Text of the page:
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China’s steel output in early Nov down 20% on year: CISA

China’s daily crude steel output in early November was 20% lower year on year, to be slightly above October’s average, according to China Iron & Steel Association.

Industry sources expected China’s steel production to remain low through November-December, but said it may rebound in early 2022 after steelmakers complete mandatory output cuts by the end of December.

CISA estimated China’s daily crude steel output over Nov. 1-10 averaged 2.343 million mt/day, up 1.5% from October but still the second lowest level since March 2018.

Besides weak steel demand, China’s mandatory requirements to keep 2021 steel output within 2020 levels were the major reason behind low steel production.

Steel mills in northern China, especially in the Hebei province, will continue to conduct winter steel output cuts over January-March 2022, but other parts of China could be allowed to ramp up production to at least the level of a year ago.

Hebei has pledged to keep its crude steel output from Jan. 1 to March 15 at 70% of the level seen in the same period of 2021. Output at that level during those three months, if realized, would be higher than the current level.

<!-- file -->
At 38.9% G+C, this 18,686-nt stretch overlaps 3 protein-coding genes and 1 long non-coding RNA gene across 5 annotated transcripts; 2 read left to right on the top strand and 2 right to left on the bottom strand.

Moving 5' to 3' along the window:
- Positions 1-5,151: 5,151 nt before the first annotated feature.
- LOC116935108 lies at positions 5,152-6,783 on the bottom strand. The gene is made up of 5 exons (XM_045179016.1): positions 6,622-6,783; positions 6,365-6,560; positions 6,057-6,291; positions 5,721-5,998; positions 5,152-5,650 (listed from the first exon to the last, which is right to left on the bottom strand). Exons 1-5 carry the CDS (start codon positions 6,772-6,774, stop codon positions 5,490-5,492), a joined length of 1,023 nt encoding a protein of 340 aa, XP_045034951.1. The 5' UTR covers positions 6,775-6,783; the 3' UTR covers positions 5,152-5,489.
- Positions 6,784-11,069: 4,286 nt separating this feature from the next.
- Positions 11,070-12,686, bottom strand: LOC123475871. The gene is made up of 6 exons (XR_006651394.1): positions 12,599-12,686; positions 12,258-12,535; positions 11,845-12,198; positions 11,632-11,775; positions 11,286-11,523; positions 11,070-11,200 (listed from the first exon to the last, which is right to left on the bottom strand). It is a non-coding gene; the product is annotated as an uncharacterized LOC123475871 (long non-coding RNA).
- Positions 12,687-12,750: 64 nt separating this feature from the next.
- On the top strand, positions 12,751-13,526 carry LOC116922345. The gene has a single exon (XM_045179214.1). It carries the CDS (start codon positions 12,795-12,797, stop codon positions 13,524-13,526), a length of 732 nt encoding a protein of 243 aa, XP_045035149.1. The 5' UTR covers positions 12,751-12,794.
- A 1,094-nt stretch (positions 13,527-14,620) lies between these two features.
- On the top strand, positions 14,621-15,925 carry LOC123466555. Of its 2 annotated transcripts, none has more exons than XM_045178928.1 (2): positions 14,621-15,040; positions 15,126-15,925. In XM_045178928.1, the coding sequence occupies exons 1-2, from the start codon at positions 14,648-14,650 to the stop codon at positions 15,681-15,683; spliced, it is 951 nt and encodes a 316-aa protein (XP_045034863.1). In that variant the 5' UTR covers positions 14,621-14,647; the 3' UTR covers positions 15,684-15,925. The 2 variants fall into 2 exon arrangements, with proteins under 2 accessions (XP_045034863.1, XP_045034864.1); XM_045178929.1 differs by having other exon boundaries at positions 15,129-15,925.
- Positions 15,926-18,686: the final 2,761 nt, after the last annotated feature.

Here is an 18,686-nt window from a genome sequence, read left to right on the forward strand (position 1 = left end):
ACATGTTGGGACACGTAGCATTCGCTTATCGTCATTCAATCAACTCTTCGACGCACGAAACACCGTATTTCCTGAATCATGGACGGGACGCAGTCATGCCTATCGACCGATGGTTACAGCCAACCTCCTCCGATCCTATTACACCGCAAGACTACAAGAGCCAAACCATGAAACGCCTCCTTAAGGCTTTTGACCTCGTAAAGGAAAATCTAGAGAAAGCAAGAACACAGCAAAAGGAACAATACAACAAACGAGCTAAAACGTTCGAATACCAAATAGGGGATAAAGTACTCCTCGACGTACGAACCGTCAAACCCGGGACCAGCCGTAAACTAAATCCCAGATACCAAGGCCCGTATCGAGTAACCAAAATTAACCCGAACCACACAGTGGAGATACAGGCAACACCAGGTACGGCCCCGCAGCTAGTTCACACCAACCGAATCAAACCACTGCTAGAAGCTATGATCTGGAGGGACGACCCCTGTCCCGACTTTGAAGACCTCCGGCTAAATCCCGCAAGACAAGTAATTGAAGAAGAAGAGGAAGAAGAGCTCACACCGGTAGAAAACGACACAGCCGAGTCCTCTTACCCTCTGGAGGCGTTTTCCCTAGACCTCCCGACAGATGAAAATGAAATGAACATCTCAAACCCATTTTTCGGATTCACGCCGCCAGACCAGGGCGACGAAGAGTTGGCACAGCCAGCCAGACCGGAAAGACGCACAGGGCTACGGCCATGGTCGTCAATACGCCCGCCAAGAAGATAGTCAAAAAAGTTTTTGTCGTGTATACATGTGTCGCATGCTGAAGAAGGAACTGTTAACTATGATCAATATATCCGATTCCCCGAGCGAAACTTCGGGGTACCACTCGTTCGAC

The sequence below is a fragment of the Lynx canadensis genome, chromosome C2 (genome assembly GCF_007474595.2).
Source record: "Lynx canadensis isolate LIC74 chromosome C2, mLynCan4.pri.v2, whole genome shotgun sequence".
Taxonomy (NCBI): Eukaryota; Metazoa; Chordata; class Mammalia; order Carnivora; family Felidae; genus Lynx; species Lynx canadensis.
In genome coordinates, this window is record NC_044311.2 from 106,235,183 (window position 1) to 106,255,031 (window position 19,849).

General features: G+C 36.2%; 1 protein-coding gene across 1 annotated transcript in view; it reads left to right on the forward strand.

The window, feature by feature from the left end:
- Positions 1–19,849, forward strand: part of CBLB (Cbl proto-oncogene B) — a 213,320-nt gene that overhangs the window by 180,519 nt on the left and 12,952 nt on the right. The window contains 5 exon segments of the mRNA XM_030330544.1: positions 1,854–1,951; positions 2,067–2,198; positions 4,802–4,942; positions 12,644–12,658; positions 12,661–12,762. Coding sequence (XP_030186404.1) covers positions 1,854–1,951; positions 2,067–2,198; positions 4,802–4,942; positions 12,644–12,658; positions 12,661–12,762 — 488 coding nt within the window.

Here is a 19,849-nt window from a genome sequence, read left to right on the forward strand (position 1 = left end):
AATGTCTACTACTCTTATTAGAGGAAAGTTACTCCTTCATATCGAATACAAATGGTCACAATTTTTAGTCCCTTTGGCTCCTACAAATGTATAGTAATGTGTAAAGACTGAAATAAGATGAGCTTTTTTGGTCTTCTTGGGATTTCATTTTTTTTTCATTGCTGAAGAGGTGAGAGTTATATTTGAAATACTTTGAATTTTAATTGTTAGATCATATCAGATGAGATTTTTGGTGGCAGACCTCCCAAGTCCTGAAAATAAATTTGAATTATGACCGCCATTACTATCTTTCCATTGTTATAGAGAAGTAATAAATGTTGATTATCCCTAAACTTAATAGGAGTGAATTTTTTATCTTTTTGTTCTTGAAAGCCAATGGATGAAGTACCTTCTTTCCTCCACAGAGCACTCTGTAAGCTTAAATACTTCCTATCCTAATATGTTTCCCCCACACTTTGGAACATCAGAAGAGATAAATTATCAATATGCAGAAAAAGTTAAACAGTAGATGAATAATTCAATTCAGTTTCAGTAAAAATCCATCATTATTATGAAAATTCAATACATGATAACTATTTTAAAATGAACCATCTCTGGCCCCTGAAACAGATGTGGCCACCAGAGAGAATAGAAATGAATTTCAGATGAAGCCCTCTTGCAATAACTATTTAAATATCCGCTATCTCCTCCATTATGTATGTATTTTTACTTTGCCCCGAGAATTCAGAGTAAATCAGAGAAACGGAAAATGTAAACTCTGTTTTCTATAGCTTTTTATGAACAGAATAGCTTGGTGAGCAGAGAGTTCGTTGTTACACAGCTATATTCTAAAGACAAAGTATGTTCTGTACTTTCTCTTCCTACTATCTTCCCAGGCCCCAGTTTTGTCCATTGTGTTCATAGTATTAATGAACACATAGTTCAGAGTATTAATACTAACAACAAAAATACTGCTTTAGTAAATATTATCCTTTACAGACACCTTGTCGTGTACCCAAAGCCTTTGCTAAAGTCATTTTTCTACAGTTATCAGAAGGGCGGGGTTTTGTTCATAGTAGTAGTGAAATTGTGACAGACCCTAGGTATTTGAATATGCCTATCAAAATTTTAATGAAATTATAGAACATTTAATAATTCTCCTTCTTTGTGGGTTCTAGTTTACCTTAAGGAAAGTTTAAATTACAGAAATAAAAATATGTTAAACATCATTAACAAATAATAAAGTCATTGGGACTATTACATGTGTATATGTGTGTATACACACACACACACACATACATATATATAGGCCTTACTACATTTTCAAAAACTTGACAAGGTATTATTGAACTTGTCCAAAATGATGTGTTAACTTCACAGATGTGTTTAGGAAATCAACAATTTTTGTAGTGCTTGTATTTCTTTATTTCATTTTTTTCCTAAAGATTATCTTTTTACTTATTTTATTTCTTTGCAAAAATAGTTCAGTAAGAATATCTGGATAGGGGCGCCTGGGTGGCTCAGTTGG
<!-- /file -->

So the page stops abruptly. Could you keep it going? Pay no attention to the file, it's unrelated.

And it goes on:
According to sources, average blast furnace utilization rates in Hebei’s Tangshan and Handan cities, two major steelmaking hubs in China, were at below 65% and 70%, respectively, as of mid-November.

Meanwhile, oversupply concerns have emerged amid expectations of soft end-user demand in Q1 2022.

Market sources said while property construction was likely to deteriorate in Q1 2022 due to poor home sales and land purchases in 2021, steel production on the contrary may increase.

Some sources said both traders and end-users were not interested in restocking, as steel market may continue trending downwards amid oversupply in the first quarter of 2022.

Although daily crude steel output in early November was almost 20% lower on year, combined finished steel inventories at steel mills and spot markets monitored by CISA, as of Nov. 10, were still 0.1% higher on year at 22.91 million mt, indicating dip in steel demand still outstripped that in production.
Source:Platts

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